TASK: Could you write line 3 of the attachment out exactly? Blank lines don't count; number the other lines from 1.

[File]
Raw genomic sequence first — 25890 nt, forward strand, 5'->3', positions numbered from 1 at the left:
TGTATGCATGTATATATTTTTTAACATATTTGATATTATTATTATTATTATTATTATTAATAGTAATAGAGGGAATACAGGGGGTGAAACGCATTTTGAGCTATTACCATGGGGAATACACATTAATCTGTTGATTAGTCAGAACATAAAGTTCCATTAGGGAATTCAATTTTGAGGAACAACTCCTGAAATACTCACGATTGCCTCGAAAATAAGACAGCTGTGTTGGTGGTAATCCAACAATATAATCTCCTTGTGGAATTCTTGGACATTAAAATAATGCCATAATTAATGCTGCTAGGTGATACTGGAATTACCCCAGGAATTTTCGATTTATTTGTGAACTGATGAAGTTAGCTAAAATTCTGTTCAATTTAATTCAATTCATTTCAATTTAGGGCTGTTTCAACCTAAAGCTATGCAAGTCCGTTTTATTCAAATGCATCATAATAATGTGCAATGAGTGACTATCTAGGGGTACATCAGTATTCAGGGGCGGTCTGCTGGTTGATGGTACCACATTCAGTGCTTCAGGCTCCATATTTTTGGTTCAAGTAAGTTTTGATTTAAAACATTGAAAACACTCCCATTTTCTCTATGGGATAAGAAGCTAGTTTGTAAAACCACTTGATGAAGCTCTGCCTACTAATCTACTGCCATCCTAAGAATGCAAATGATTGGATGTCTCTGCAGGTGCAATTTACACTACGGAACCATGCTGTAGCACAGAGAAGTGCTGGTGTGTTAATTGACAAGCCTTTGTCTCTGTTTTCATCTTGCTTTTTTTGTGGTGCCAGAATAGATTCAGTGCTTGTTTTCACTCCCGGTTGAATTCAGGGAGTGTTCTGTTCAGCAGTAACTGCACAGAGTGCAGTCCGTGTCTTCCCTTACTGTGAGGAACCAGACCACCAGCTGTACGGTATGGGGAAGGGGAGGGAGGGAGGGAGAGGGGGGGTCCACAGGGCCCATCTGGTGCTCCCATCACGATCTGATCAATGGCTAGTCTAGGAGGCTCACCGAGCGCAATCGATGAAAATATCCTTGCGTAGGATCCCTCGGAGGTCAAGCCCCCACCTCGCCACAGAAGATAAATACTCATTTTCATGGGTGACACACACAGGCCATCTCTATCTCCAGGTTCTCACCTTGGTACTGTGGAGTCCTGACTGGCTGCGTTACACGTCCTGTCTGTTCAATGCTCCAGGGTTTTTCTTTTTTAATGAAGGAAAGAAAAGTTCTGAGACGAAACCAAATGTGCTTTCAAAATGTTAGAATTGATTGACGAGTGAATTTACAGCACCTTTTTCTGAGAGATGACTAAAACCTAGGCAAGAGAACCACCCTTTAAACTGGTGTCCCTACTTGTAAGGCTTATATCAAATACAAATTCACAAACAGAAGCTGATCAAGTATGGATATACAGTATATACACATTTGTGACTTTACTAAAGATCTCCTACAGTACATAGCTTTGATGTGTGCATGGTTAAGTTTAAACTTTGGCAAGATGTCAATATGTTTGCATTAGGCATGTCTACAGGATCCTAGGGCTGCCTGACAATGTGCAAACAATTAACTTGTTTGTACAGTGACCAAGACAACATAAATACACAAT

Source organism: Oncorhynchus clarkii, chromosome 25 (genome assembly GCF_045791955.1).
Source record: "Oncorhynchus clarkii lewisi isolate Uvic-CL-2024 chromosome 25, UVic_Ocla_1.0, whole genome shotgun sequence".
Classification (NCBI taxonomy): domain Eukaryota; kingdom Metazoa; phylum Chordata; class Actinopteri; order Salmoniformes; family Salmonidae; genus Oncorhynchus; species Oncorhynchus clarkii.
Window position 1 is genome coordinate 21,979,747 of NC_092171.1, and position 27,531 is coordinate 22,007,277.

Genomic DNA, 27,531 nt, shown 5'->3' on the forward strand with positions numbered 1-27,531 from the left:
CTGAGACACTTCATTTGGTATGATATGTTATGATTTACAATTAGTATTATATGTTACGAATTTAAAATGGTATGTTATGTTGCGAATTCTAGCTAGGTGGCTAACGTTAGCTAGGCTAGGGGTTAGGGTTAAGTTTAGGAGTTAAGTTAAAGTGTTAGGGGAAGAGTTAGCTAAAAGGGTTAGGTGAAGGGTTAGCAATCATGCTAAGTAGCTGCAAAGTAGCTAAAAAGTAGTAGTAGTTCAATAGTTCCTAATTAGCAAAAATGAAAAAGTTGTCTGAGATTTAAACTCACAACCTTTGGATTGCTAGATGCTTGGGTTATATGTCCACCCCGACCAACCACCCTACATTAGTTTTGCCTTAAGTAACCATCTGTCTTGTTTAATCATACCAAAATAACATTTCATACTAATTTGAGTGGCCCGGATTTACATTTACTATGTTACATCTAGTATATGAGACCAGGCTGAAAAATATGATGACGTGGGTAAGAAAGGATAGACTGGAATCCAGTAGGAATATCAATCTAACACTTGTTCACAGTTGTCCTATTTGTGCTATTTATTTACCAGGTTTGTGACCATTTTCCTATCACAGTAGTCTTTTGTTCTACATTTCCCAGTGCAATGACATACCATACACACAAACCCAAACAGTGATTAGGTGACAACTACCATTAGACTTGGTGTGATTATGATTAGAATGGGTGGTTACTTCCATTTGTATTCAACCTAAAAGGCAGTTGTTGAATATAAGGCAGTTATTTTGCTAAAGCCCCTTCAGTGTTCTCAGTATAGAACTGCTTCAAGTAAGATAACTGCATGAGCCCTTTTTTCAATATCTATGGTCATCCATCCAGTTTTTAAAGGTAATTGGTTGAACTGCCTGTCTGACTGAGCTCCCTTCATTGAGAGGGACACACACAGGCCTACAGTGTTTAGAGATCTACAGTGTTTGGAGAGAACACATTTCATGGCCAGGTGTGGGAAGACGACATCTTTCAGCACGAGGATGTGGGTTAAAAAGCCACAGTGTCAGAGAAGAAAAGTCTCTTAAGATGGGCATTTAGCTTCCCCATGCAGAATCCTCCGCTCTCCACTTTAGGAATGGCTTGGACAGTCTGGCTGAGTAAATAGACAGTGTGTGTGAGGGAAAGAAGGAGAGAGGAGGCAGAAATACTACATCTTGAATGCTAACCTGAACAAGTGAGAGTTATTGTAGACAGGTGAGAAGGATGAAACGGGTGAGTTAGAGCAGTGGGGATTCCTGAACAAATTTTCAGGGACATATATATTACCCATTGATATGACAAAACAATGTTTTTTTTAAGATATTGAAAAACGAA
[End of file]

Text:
Source organism: Oncorhynchus clarkii, chromosome 25 (genome assembly GCF_045791955.1).